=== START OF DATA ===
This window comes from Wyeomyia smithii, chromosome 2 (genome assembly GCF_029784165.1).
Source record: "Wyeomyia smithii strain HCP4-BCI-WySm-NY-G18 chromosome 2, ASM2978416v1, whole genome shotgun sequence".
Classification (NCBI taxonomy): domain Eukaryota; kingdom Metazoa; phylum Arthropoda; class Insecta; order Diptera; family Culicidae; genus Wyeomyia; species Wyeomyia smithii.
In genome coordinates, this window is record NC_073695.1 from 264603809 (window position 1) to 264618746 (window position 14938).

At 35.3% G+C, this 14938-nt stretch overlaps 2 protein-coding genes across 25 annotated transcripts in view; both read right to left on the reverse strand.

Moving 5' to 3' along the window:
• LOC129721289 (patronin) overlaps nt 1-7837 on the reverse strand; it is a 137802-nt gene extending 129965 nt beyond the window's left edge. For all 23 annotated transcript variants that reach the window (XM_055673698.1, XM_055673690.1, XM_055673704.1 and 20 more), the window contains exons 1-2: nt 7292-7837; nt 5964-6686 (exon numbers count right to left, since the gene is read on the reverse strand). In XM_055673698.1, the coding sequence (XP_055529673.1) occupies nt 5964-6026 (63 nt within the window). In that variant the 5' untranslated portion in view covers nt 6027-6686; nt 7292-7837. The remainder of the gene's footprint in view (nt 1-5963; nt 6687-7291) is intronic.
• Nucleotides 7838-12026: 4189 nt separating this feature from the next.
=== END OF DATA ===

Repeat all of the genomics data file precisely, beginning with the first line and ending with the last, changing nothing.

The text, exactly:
This window comes from Wyeomyia smithii, chromosome 2 (genome assembly GCF_029784165.1).
Source record: "Wyeomyia smithii strain HCP4-BCI-WySm-NY-G18 chromosome 2, ASM2978416v1, whole genome shotgun sequence".
Classification (NCBI taxonomy): domain Eukaryota; kingdom Metazoa; phylum Arthropoda; class Insecta; order Diptera; family Culicidae; genus Wyeomyia; species Wyeomyia smithii.
In genome coordinates, this window is record NC_073695.1 from 264603809 (window position 1) to 264618746 (window position 14938).

At 35.3% G+C, this 14938-nt stretch overlaps 2 protein-coding genes across 25 annotated transcripts in view; both read right to left on the reverse strand.

Moving 5' to 3' along the window:
• LOC129721289 (patronin) overlaps nt 1-7837 on the reverse strand; it is a 137802-nt gene extending 129965 nt beyond the window's left edge. For all 23 annotated transcript variants that reach the window (XM_055673698.1, XM_055673690.1, XM_055673704.1 and 20 more), the window contains exons 1-2: nt 7292-7837; nt 5964-6686 (exon numbers count right to left, since the gene is read on the reverse strand). In XM_055673698.1, the coding sequence (XP_055529673.1) occupies nt 5964-6026 (63 nt within the window). In that variant the 5' untranslated portion in view covers nt 6027-6686; nt 7292-7837. The remainder of the gene's footprint in view (nt 1-5963; nt 6687-7291) is intronic.
• Nucleotides 7838-12026: 4189 nt separating this feature from the next.